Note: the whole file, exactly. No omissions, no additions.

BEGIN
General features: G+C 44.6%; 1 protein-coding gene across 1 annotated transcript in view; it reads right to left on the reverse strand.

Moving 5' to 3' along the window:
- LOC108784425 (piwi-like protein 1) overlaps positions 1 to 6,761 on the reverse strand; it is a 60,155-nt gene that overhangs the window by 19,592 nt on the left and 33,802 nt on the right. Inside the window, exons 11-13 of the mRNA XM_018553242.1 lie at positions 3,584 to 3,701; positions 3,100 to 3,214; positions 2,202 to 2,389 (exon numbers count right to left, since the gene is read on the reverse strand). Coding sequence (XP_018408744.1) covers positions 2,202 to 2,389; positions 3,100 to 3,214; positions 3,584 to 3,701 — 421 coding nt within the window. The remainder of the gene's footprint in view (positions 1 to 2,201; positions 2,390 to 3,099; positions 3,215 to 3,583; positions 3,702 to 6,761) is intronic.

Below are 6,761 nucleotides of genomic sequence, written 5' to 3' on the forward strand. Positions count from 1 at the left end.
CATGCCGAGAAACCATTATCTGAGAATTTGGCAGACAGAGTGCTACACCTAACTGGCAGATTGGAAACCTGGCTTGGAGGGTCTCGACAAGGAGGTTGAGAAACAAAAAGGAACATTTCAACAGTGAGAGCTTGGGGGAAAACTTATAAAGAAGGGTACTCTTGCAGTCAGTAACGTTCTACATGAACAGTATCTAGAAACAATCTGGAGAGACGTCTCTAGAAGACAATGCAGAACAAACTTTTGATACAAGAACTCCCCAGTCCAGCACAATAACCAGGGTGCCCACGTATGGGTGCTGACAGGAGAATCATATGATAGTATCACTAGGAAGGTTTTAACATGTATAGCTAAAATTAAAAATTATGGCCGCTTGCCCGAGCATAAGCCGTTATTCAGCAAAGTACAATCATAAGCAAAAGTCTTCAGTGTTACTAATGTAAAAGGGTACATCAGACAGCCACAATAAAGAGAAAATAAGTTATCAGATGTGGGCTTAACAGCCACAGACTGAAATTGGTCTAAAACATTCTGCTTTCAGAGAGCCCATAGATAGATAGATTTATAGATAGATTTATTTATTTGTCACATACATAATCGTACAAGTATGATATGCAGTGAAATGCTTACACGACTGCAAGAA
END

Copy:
General features: G+C 44.6%; 1 protein-coding gene across 1 annotated transcript in view; it reads right to left on the reverse strand.

Moving 5' to 3' along the window:
- LOC108784425 (piwi-like protein 1) overlaps positions 1 to 6,761 on the reverse strand; it is a 60,155-nt gene that overhangs the window by 19,592 nt on the left and 33,802 nt on the right. Inside the window, exons 11-13 of the mRNA XM_018553242.1 lie at positions 3,584 to 3,701; positions 3,100 to 3,214; positions 2,202 to 2,389 (exon numbers count right to left, since the gene is read on the reverse strand). Coding sequence (XP_018408744.1) covers positions 2,202 to 2,389; positions 3,100 to 3,214; positions 3,584 to 3,701 — 421 coding nt within the window. The remainder of the gene's footprint in view (positions 1 to 2,201; positions 2,390 to 3,099; positions 3,215 to 3,583; positions 3,702 to 6,761) is intronic.

Below are 6,761 nucleotides of genomic sequence, written 5' to 3' on the forward strand. Positions count from 1 at the left end.
CATGCCGAGAAACCATTATCTGAGAATTTGGCAGACAGAGTGCTACACCTAACTGGCAGATTGGAAACCTGGCTTGGAGGGTCTCGACAAGGAGGTTGAGAAACAAAAAGGAACATTTCAACAGTGAGAGCTTGGGGGAAAACTTATAAAGAAGGGTACTCTTGCAGTCAGTAACGTTCTACATGAACAGTATCTAGAAACAATCTGGAGAGACGTCTCTAGAAGACAATGCAGAACAAACTTTTGATACAAGAACTCCCCAGTCCAGCACAATAACCAGGGTGCCCACGTATGGGTGCTGACAGGAGAATCATATGATAGTATCACTAGGAAGGTTTTAACATGTATAGCTAAAATTAAAAATTATGGCCGCTTGCCCGAGCATAAGCCGTTATTCAGCAAAGTACAATCATAAGCAAAAGTCTTCAGTGTTACTAATGTAAAAGGGTACATCAGACAGCCACAATAAAGAGAAAATAAGTTATCAGATGTGGGCTTAACAGCCACAGACTGAAATTGGTCTAAAACATTCTGCTTTCAGAGAGCCCATAGATAGATAGATTTATAGATAGATTTATTTATTTGTCACATACATAATCGTACAAGTATGATATGCAGTGAAATGCTTACACGACTGCAAGAA